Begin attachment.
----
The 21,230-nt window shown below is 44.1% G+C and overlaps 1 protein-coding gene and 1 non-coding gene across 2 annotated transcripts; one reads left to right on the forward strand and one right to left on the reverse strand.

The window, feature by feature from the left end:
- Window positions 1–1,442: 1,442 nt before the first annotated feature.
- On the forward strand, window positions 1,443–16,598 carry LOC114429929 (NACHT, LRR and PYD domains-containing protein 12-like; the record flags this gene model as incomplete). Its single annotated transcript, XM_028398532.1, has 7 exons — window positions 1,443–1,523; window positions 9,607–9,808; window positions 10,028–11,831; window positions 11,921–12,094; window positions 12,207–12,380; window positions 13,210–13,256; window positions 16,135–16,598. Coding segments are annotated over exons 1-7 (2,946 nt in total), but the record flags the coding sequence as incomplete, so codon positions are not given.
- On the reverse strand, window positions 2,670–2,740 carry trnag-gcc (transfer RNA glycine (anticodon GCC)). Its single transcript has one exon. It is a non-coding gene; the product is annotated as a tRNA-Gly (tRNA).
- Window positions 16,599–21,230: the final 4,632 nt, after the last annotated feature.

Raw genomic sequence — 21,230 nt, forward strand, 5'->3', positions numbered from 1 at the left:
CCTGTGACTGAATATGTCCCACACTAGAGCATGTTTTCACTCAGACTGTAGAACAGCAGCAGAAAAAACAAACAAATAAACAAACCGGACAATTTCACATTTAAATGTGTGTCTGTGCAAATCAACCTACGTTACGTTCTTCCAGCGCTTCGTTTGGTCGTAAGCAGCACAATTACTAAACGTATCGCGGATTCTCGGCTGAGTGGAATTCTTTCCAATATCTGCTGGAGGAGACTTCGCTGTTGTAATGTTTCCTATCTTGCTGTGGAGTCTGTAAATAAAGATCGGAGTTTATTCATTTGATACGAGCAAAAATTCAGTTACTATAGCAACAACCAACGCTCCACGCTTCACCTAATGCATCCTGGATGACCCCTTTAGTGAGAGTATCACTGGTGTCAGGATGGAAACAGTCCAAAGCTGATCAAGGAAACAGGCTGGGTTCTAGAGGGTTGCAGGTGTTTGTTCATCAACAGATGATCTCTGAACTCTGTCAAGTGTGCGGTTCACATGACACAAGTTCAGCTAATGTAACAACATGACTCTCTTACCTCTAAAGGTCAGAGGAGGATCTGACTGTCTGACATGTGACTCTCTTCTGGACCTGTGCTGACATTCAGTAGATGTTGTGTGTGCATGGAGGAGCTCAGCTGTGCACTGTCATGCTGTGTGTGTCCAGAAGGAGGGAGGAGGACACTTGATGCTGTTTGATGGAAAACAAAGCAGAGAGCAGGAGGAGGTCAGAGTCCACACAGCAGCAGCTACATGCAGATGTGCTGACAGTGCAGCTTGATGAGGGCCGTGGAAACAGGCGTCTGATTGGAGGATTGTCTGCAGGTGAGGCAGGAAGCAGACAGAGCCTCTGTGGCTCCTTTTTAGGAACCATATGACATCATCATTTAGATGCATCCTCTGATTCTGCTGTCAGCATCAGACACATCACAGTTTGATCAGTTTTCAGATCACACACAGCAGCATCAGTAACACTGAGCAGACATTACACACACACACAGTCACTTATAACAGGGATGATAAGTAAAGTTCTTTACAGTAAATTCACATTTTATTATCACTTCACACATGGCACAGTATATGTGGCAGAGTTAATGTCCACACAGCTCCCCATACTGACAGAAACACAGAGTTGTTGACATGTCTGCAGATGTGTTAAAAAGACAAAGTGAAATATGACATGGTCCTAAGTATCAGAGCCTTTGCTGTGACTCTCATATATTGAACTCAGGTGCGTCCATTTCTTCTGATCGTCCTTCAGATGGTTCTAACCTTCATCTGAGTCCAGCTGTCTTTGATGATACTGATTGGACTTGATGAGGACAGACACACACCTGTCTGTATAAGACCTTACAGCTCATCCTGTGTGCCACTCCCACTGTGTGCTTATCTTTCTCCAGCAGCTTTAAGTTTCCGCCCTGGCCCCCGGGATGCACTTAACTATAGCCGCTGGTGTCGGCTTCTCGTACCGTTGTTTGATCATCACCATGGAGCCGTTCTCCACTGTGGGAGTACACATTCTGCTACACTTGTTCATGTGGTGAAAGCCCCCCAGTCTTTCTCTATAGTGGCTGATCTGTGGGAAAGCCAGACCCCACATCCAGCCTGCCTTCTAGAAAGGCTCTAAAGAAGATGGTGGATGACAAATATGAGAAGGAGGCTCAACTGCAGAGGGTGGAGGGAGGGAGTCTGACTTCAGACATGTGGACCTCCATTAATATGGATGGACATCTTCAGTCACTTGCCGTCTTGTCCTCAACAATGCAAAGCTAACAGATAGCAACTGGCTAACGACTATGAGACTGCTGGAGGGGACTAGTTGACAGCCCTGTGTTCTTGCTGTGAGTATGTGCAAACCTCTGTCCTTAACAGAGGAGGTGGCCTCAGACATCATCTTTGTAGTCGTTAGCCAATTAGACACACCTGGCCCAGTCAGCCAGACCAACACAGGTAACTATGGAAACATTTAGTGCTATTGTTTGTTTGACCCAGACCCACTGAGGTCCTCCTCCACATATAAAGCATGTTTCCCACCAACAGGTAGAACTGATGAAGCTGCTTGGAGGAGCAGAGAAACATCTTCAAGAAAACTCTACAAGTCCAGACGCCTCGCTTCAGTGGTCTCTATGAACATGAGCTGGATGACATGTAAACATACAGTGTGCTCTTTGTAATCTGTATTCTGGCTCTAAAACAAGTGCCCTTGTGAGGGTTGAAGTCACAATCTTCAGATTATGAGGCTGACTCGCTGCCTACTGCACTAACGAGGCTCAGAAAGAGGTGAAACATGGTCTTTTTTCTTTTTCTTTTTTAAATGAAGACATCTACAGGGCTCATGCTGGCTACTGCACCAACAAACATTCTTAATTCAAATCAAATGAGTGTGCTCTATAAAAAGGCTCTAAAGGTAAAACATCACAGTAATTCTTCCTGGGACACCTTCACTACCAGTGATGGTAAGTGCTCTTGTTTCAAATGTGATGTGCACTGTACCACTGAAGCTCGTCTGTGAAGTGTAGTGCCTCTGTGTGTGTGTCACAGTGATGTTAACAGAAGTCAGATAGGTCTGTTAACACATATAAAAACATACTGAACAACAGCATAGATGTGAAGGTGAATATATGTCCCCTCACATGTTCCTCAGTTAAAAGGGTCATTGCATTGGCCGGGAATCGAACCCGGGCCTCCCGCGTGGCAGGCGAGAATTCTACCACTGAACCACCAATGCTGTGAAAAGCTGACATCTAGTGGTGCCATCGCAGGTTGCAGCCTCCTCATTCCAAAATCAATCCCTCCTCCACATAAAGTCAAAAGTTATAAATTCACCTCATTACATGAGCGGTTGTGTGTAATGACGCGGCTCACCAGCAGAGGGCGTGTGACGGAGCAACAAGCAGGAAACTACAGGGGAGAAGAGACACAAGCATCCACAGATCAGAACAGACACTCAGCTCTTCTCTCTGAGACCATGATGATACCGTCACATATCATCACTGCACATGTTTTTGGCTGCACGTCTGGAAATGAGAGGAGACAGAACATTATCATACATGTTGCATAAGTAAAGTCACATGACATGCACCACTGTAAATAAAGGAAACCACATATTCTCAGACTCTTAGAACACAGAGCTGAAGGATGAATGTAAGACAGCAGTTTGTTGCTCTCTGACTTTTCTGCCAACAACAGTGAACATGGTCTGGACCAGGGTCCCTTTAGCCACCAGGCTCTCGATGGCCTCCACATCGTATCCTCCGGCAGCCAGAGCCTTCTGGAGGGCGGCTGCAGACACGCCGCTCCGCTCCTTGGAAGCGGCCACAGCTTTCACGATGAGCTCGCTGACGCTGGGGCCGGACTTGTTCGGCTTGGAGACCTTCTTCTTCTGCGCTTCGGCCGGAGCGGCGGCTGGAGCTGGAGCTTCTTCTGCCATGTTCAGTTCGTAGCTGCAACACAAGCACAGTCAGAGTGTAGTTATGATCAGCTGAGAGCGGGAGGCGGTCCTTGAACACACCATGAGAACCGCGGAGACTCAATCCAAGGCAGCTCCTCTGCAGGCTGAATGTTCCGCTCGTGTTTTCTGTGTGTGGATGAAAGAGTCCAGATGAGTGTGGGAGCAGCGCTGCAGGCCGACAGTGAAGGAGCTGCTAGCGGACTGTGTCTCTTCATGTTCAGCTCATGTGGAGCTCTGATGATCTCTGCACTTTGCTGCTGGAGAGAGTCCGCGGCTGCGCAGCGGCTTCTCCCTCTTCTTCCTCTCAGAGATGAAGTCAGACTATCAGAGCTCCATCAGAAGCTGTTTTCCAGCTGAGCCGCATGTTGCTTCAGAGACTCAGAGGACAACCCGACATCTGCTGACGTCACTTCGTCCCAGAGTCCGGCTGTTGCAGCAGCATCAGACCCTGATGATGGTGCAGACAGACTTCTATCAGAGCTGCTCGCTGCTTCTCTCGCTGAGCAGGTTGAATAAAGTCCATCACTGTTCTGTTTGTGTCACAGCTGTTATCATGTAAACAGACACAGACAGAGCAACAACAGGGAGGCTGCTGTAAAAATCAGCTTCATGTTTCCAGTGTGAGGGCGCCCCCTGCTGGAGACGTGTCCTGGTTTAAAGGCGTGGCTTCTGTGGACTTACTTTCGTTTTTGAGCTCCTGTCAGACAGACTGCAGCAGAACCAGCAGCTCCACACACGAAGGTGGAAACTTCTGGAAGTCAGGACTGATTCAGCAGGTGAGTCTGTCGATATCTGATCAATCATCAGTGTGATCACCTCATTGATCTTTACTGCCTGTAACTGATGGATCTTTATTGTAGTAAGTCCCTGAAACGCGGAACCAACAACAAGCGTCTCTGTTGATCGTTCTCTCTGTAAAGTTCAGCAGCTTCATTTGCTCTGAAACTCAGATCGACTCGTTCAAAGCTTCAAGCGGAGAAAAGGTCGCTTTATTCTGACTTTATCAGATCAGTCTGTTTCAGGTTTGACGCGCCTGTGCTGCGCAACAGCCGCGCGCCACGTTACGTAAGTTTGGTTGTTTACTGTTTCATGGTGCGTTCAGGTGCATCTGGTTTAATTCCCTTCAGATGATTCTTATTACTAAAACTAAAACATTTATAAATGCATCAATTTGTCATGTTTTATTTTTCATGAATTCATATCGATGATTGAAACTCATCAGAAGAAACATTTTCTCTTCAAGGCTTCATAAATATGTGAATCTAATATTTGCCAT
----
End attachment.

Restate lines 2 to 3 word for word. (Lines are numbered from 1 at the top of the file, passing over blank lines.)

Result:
The window, feature by feature from the left end:
- Window positions 1–1,442: 1,442 nt before the first annotated feature.